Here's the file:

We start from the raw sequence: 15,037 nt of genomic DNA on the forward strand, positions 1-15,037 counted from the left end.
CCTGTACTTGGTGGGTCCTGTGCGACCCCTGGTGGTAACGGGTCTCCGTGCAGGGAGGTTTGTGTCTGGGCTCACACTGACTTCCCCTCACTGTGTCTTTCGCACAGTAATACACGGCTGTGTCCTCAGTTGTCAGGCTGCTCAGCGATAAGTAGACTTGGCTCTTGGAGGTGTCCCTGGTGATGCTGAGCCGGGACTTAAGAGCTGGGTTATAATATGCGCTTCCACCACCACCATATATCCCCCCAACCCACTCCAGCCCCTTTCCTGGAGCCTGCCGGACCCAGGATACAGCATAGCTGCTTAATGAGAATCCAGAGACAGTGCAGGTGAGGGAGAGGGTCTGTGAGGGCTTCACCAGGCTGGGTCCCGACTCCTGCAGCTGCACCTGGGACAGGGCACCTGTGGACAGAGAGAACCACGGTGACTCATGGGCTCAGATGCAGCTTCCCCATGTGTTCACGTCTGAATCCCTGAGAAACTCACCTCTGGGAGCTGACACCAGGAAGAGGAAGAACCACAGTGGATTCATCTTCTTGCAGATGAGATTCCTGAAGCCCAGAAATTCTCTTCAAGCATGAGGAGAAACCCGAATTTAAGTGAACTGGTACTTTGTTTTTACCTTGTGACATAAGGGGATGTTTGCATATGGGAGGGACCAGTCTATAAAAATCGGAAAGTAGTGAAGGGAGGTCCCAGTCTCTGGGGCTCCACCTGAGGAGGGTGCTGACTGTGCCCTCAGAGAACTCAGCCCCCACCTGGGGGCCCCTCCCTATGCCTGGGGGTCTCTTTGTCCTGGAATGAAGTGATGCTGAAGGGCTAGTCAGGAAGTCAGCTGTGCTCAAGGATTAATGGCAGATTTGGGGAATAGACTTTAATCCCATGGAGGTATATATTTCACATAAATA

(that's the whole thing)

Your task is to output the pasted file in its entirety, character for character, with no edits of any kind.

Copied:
We start from the raw sequence: 15,037 nt of genomic DNA on the forward strand, positions 1-15,037 counted from the left end.
CCTGTACTTGGTGGGTCCTGTGCGACCCCTGGTGGTAACGGGTCTCCGTGCAGGGAGGTTTGTGTCTGGGCTCACACTGACTTCCCCTCACTGTGTCTTTCGCACAGTAATACACGGCTGTGTCCTCAGTTGTCAGGCTGCTCAGCGATAAGTAGACTTGGCTCTTGGAGGTGTCCCTGGTGATGCTGAGCCGGGACTTAAGAGCTGGGTTATAATATGCGCTTCCACCACCACCATATATCCCCCCAACCCACTCCAGCCCCTTTCCTGGAGCCTGCCGGACCCAGGATACAGCATAGCTGCTTAATGAGAATCCAGAGACAGTGCAGGTGAGGGAGAGGGTCTGTGAGGGCTTCACCAGGCTGGGTCCCGACTCCTGCAGCTGCACCTGGGACAGGGCACCTGTGGACAGAGAGAACCACGGTGACTCATGGGCTCAGATGCAGCTTCCCCATGTGTTCACGTCTGAATCCCTGAGAAACTCACCTCTGGGAGCTGACACCAGGAAGAGGAAGAACCACAGTGGATTCATCTTCTTGCAGATGAGATTCCTGAAGCCCAGAAATTCTCTTCAAGCATGAGGAGAAACCCGAATTTAAGTGAACTGGTACTTTGTTTTTACCTTGTGACATAAGGGGATGTTTGCATATGGGAGGGACCAGTCTATAAAAATCGGAAAGTAGTGAAGGGAGGTCCCAGTCTCTGGGGCTCCACCTGAGGAGGGTGCTGACTGTGCCCTCAGAGAACTCAGCCCCCACCTGGGGGCCCCTCCCTATGCCTGGGGGTCTCTTTGTCCTGGAATGAAGTGATGCTGAAGGGCTAGTCAGGAAGTCAGCTGTGCTCAAGGATTAATGGCAGATTTGGGGAATAGACTTTAATCCCATGGAGGTATATATTTCACATAAATA